Meilyr Jones is performing his last song of the show: Be Soft. There is a strong unity between him and the audience as he walks off stage, singing without his microphone, his angelic voice warming the audience. His music is beautifully diverse; a combination of mesmerising orchestral sounds, mixed with energetic pop, reminiscent of Morrissey – only less depressing.
Before I begin the interview, he offers me a beer. The warmth and likability he radiated on stage is translated in person, as he sits cross-legged with a beaming smile: half-eaten apple in one hand, and half of a bread roll in the other.
I ask him when he started creating music. He replies: “seven or eight…my brother got an early computer and I wrote a song on there called ‘Banjo Mel’, Mel short for melody”. He hums the tune of the song with his utmost concentration and I’m impressed that he can still remember it. “It wasn’t until I was fourteen that I started writing again”.
He is very softly-spoken – some might say shy – but I get the impression of a calm, self-assured person. After hearing about when he started creating music, I ask if there were any musicians that influenced this. He recalls a few: “I remember listening to ‘Sitting at the Dock of the Bay’ on my dad’s cassette player…I remember Queen-I really liked Queen…and then there was a film I liked the music to, called The Night Before Christmas…I really liked the music on that. And then I really liked Rachmaninov, the classical music that my grandmother used to play on the piano. And then I heard Rubber Soul by The Beatles, and got completely obsessed.”
The passion he exudes when recalling childhood musical influences is an extension of his performance on stage. When performing, his passion is so strong that you can see it flowing into his body, creating eccentric shapes – his movement is a performance in itself.
I ask him what life was like growing up in Wales and whether he lived in a musical environment, and he pauses to think about it. It’s clear Jones is concerned with answering my questions earnestly:
“I suppose I did. My mum played the violin, but amateur, you know…and then my dad can pick up a flute and play it. He wouldn’t consider himself a musician, but he’s really musical. And then, my brother’s a percussionist. So they really like music. It was more from that (his musical influence) than anything else”. He endearingly nods and smiles after every question, perhaps suggesting a slight nervousness about him after all.
I ask him what performing live is like compared to recording and he explains how he went through a stage of really liking recording as a “process of creation, of layering things”, and that when he was sixteen he got more into pop music, and then wanted to gradually move away from that too. “For my first album I wanted to do things in all kinds of different ways, for it to feel more like an anthology of what I’d done over the past year: field recordings, live recordings with an orchestra and just me on the piano. I’ve become less style-driven.”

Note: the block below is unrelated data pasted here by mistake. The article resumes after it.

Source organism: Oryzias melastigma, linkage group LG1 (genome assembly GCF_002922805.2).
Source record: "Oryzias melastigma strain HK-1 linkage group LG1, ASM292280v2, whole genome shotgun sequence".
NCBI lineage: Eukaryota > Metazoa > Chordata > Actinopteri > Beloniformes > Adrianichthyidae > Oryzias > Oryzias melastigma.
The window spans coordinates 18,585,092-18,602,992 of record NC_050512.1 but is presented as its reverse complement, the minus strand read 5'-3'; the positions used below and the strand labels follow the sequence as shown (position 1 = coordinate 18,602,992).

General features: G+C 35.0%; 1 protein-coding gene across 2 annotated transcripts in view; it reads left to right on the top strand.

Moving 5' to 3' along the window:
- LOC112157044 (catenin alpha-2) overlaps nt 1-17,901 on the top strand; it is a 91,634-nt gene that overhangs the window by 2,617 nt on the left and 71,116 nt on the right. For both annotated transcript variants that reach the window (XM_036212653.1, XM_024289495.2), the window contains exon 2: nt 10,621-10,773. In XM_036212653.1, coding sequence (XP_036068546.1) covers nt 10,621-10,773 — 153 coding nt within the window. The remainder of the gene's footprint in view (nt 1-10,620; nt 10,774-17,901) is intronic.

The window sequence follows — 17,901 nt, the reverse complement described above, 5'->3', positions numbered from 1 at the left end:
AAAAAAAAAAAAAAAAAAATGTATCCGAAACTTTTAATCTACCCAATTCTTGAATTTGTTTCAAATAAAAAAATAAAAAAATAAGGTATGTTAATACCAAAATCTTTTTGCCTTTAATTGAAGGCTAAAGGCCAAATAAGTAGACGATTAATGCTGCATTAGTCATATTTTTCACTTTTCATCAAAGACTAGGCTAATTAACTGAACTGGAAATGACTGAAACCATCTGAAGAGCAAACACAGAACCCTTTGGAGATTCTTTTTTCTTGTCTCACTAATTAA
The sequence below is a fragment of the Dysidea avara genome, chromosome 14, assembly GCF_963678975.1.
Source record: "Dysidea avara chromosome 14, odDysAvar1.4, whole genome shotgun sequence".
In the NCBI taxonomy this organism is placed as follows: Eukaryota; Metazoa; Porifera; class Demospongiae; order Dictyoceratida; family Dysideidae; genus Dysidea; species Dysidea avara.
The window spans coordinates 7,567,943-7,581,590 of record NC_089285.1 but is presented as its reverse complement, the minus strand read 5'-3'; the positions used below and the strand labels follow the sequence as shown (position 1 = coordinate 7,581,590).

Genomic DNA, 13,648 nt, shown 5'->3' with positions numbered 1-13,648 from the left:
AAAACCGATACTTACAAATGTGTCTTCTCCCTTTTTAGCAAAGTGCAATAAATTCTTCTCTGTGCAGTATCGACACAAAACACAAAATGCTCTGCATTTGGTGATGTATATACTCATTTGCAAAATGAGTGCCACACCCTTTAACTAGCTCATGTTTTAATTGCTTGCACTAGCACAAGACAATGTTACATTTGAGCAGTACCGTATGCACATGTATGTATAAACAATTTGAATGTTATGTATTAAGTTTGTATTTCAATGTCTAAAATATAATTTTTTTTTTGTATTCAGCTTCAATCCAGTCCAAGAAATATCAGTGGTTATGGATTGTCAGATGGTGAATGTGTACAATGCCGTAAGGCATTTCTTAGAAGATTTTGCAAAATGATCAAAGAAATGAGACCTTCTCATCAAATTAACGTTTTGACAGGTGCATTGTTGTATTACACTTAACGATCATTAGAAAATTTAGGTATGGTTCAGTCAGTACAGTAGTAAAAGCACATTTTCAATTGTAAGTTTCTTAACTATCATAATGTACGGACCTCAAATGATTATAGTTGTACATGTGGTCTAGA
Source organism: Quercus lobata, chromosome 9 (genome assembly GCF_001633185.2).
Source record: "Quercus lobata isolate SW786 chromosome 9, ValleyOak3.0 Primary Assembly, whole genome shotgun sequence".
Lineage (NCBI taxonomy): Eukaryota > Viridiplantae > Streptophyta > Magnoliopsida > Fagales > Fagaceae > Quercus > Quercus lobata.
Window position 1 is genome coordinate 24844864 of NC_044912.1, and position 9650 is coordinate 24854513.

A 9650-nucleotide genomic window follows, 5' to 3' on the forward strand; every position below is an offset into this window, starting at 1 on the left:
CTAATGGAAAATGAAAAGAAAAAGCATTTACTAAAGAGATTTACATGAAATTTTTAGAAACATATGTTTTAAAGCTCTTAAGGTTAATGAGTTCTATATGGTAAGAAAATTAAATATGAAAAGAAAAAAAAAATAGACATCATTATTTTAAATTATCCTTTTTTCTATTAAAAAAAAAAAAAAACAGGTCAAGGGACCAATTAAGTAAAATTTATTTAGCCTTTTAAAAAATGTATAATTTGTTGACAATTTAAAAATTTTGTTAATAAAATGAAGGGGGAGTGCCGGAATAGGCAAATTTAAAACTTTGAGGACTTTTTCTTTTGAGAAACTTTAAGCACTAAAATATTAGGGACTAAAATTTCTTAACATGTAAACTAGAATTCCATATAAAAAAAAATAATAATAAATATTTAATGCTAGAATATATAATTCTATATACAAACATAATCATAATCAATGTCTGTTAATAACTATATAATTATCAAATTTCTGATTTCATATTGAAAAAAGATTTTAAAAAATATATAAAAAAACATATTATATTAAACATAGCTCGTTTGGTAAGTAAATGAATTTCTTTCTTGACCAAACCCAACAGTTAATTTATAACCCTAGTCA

We saw him perform a piano solo during the gig: his fellow band members evacuated the stage and sat on the edge, watching, with the rest of the audience. The addition and reduction of instruments throughout the performance added depth and variety, which completely allured the audience. His attempt at combining the classical with the modern in this album was ambitious, but smoothly executed.
We discuss literature and philosophy and his eyes light up when I mention Milton. He praises ‘Paradise Lost’, referring to it as ‘amazing’, and further admires the likes of Hardy and Keats, commenting “I love Keats”, with his hand on his heart. Here, we see the literary side to him and I can’t help thinking that his love for literature must have influenced his music too.
We talk about him experimenting with other art mediums and he considers experimenting with acting too: “Not in an ‘acting-acting’ drama school way…but definitely performance”, but maintains that writing music is his main focus. I ask what he thinks about musical theatre, which takes him by surprise. He says: “I’m not a big fan of musical theatre.”, to which I jokingly remark that “It can change”, and he laughs; “It could. Everything could change.”